Chubais and Yeltsin turned to the new Oligarchs—called by cynical Russians as “Russia’s corporate politburo”—to save the day. Chubais called a press conference where he claimed that if the Communist Party returned to power, they would forbid the “free” press and put their political adversaries into prison, predicting a “big bloodshed in Russia.” The fact that the Yeltsin oligarchs had gotten a near monopoly on Russian TV and print media made it possible to tilt the vote to Yeltsin 54 percent. The Russian corporate politburo was now firmly in the saddle, with Yeltsin and Chubais their horses, or so they believed.[xxiv]
The Destruction of the Ruble
The next step in the rape of Russia for Washington and the secret CIA Operation Hammer was to create hyperinflation and ruin the ruble currency—state default.
By 1998, the casino of short-term debt in the state GKO bond market, at times paying interest of up to 290 percent or more, was reeling out of control. Billions of speculative hot dollars were pouring in from foreign hedge funds and other speculators. The improbable yields on three-month paper on the Russian market’s GKO bonds were paid with US taxpayers’ money via IMF loans.
By yielding those kinds of ultra-high returns, the bond market ensured that all the country’s resources and all it was capable of attracting went to the support of the state, the state apparatus then controlled by Yeltsin’s tight-knit mafia around Chubais and Gaidar.[xxv]
It also insured that the giant Ponzi scheme would soon topple. It did, triggered by an August 1998 op-ed in the influential London Financial Times by the US hedge-fund billionaire and Russian oligarch insider George Soros. By the time of the ruble crisis of August 1998, Russian industrial output had fallen by almost half and poverty had increased from 2 percent of the population to over 40 percent. Until August 1998, the ruble was overvalued, making it impossible for domestic producers to compete with imports.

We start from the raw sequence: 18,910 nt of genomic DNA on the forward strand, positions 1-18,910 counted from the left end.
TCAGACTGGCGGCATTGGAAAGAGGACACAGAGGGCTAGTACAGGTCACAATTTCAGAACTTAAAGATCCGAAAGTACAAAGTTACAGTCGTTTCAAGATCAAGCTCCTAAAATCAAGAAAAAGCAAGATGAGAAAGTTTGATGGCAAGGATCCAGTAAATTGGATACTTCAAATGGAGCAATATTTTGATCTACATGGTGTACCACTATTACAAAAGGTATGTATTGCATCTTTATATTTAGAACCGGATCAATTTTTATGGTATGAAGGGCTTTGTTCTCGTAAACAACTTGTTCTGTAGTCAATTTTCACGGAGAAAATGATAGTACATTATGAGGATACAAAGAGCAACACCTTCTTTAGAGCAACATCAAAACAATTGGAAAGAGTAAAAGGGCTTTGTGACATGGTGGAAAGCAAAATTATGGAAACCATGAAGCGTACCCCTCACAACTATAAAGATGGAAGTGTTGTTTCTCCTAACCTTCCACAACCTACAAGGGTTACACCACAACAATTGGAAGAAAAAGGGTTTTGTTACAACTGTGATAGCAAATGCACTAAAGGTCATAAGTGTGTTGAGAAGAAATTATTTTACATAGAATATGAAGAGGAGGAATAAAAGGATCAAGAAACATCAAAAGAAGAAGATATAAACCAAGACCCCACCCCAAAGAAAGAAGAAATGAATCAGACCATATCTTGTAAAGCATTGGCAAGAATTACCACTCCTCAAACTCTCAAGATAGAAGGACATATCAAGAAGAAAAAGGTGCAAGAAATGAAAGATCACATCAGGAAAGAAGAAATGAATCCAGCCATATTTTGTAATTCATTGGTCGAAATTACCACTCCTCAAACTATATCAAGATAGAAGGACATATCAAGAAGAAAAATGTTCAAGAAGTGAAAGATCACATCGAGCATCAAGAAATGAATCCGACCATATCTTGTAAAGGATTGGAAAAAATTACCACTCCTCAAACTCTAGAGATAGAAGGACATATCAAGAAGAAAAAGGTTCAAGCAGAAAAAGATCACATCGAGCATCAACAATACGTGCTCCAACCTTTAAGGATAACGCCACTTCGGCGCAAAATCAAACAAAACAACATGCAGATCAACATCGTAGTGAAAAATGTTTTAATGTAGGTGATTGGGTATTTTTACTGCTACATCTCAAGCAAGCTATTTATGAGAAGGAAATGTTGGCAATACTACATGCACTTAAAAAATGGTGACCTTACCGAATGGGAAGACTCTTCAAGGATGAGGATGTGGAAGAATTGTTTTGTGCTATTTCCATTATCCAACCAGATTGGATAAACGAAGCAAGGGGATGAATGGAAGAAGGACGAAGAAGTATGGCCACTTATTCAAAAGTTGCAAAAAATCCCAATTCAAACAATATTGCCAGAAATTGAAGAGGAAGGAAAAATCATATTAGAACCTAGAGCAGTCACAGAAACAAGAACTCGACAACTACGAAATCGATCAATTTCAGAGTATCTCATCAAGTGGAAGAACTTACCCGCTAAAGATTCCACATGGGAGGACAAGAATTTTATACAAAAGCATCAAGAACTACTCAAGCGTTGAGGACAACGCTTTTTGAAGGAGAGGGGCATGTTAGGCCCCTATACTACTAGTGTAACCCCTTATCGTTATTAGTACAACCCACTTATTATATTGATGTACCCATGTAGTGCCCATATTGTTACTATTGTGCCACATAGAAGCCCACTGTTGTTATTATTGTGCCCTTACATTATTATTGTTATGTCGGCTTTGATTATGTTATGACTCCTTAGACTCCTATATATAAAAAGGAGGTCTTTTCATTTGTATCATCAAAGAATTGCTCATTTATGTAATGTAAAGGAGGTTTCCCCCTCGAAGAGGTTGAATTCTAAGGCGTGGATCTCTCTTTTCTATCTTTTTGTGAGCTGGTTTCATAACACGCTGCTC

The IMF did not want Russia to devalue, and it provided billions of dollars to prop up the exchange rate.[xxvi] That was to no avail, however. The devaluation was forced deliberately, part of the Operation Hammer agenda to destroy Russia.
On pressure from the Clinton Treasury, especially from Deputy Secretary Larry Summers, the IMF made a $22.6 billion Russian bailout to save the financial assets of their bankers and oligarchs, not to save the ruble. With the IMF money in the pipeline, Soros wrote a prominent guest article in the London Financial Times where he stated, “The meltdown in Russian financial markets . . . has reached terminal phase. Bankers and brokers who had borrowed against securities could not meet margin calls and forced selling swamped both the stock and bond markets.”[xxvii]
Given Soros’s financial market reputation as an uncanny and unusually well-informed trader, Western investors led a panic exit from ruble GKO bonds and Russian stock shares. Trading on the Russian stock market was suspended amid growing fears of debt default, devaluation of the ruble, banking collapses, or a combination of all three.
Then on August 18 Prime Minister Sergey Kiriyenko and the Russian Central Bank jointly announced a devaluation of the ruble, a suspension of trading in government GKOs, and a ninety-day moratorium on the repayment of ruble-denominated foreign debt. Short-term debt due by the year end was $20 billion, with $6.5 billion owed to foreigners. Foreign reserves totaled a mere $17.5 billion and were vanishing at the rate of $1 billion a week to try to support the ruble–dollar peg.[xxviii] That signaled the end of shock therapy and the Harvard Boys but the beginning of a dramatic change in fortunes of certain oligarchs.
The Silent Putsch